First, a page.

Community Advocacy on Environmental and Social Justice

Saturday, 31 March 2012


The United Nations Conference on Environment and Development,

Having met at Rio de Janeiro from 3 to 14 June 1992,

Reaffirming the Declaration of the United Nations Conference on the Human
Environment, adopted at Stockholm on 16 June 1972, and seeking to build
upon it,

With the goal of establishing a new and equitable global partnership
through the creation of new levels of cooperation among States, key
sectors of societies and people,

Working towards international agreements which respect the interests of
all and protect the integrity of the global environmental and
developmental system,

Recognizing the integral and interdependent nature of the Earth, our

Proclaims that:

Principle 1
Human beings are at the centre of concerns for sustainable development.
They are entitled to a healthy and productive life in harmony with

Principle 2
States have, in accordance with the Charter of the United Nations and the
principles of international law, the sovereign right to exploit their own
resources pursuant to their own environmental and developmental policies,
and the responsibility to ensure that activities within their
jurisdiction or control do not cause damage to the environment of other
States or of areas beyond the limits of national jurisdiction.

Principle 3

The right to development must be fulfilled so as to equitably meet
developmental and environmental needs of present and future generations.

Principle 4
In order to achieve sustainable development, environmental protection
shall constitute an integral part of the development process and cannot
be considered in isolation from it.

Principle 5

All States and all people shall cooperate in the essential task of
eradicating poverty as an indispensable requirement for sustainable
development, in order to decrease the disparities in standards of living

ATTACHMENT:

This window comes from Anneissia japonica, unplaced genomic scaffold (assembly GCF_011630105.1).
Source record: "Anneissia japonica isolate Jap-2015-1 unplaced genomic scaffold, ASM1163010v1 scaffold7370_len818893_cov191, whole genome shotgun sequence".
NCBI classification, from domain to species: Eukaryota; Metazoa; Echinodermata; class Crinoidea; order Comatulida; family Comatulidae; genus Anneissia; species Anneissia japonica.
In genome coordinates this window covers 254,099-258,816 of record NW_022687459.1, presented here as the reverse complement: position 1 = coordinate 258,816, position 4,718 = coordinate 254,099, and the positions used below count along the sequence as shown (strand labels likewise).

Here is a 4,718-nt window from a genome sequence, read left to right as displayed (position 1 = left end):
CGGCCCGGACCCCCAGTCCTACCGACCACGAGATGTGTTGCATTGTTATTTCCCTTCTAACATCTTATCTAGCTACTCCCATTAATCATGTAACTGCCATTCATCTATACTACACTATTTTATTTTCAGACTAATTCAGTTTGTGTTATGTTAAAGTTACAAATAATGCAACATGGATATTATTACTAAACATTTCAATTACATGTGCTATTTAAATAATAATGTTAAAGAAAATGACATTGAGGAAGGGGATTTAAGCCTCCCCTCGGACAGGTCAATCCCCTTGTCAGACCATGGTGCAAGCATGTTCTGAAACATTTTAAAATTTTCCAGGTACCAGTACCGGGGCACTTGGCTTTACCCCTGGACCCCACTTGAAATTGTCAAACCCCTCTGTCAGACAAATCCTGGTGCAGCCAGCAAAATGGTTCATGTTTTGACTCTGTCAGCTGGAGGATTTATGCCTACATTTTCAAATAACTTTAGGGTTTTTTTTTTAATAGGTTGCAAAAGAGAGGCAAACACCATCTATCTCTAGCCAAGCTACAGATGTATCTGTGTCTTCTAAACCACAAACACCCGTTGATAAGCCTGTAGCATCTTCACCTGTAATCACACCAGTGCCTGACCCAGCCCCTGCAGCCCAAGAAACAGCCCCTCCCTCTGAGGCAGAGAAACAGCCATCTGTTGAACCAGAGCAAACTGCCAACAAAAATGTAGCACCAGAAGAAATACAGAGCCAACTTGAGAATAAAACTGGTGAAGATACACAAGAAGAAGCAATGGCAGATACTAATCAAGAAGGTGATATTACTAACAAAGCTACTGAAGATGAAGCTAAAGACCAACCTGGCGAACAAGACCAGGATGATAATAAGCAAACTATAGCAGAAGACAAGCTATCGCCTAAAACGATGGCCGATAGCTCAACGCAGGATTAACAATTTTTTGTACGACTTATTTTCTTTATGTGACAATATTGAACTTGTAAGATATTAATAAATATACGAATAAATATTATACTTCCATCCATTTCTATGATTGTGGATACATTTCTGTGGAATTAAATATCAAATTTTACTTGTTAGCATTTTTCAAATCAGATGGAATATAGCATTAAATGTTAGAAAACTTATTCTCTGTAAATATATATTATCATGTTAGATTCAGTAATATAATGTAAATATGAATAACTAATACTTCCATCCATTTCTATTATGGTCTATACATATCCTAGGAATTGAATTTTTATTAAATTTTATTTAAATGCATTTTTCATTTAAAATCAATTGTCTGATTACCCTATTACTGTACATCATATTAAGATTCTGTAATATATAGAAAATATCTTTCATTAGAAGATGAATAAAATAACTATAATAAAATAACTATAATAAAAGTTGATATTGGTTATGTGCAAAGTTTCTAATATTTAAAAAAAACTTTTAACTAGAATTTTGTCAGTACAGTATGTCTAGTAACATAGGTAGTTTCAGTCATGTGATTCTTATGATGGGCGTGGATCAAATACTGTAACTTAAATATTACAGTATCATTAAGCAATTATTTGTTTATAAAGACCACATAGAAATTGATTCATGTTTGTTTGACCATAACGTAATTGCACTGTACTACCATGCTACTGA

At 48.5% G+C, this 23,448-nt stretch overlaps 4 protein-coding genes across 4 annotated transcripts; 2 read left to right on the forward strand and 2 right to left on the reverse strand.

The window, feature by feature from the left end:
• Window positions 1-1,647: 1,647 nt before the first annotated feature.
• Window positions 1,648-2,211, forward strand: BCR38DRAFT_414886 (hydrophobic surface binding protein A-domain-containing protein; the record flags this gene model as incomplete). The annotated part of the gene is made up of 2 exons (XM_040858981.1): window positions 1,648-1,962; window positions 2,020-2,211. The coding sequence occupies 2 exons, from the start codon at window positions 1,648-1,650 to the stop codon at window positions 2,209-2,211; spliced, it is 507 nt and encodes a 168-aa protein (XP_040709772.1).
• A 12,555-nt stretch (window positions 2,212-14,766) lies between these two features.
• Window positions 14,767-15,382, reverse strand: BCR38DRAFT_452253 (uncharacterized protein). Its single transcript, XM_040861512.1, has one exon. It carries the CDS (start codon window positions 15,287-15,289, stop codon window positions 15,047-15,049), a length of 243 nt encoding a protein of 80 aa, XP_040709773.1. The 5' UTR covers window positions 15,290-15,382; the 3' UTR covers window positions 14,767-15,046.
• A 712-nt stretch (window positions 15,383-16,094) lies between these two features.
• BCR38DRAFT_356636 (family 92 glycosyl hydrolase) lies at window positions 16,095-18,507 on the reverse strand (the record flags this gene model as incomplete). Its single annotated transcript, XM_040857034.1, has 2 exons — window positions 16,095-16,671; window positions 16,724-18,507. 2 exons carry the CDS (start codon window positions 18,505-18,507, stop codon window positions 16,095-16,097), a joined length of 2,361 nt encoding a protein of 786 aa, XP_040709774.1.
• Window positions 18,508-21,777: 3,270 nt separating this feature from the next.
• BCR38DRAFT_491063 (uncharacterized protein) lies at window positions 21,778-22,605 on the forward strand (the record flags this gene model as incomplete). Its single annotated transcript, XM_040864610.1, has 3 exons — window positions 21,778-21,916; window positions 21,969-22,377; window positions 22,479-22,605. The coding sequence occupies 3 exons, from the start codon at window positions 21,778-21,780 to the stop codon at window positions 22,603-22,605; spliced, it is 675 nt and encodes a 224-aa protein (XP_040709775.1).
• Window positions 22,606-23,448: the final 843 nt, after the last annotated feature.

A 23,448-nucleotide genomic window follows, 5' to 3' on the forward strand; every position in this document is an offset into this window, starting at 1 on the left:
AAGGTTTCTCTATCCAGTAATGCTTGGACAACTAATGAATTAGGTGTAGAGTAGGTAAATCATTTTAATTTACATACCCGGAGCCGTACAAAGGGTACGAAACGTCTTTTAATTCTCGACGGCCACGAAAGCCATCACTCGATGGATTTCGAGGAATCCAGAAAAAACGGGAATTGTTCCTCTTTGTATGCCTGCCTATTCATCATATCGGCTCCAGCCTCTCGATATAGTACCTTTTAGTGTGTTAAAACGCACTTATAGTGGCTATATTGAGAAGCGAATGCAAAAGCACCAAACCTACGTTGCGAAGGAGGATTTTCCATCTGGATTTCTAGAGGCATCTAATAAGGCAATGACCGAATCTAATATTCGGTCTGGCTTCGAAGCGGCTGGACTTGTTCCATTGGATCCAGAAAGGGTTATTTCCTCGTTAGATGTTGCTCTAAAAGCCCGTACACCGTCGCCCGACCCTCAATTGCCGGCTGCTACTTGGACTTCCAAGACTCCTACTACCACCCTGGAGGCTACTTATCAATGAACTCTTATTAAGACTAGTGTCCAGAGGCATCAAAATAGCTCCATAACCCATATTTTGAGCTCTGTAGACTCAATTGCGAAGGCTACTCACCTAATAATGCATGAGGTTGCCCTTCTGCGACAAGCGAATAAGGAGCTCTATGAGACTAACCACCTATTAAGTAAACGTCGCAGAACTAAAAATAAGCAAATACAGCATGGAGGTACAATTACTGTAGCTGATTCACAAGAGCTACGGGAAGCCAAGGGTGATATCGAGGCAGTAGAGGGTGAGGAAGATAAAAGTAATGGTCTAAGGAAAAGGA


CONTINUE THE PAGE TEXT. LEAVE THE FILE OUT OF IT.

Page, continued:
and better meet the needs of the majority of the people of the world.

Principle 6
The special situation and needs of developing countries, particularly the
least developed and those most environmentally vulnerable, shall be given
special priority.  International actions in the field of environment and
development should also address the interests and needs of all countries.

Principle 7

States shall cooperate in a spirit of global partnership to conserve,
protect and restore the health and integrity of the Earth's ecosystem.
In view of the different contributions to global environmental
degradation, States have common but differentiated responsibilities.  The
developed countries acknowledge the responsibility that they bear in the
international pursuit of sustainable development in view of the pressures
their societies place on the global environment and of the technologies
and financial resources they command.

Principle 8
To achieve sustainable development and a higher quality of life for all
people, States should reduce and eliminate unsustainable patterns of
production and consumption and promote appropriate demographic policies.

Principle 9

States should cooperate to strengthen endogenous capacity-building for
sustainable development by improving scientific understanding through
exchanges of scientific and technological knowledge, and by enhancing the
development, adaptation, diffusion and transfer of technologies,
including new and innovative technologies.

Principle 10

Environmental issues are best handled with the participation of all
concerned citizens, at the relevant level.  At the national level, each
individual shall have appropriate access to information concerning the
environment that is held by public authorities, including information on
hazardous materials and activities in their communities, and the
opportunity to participate in decision-making processes.  States shall
facilitate and encourage public awareness and participation by making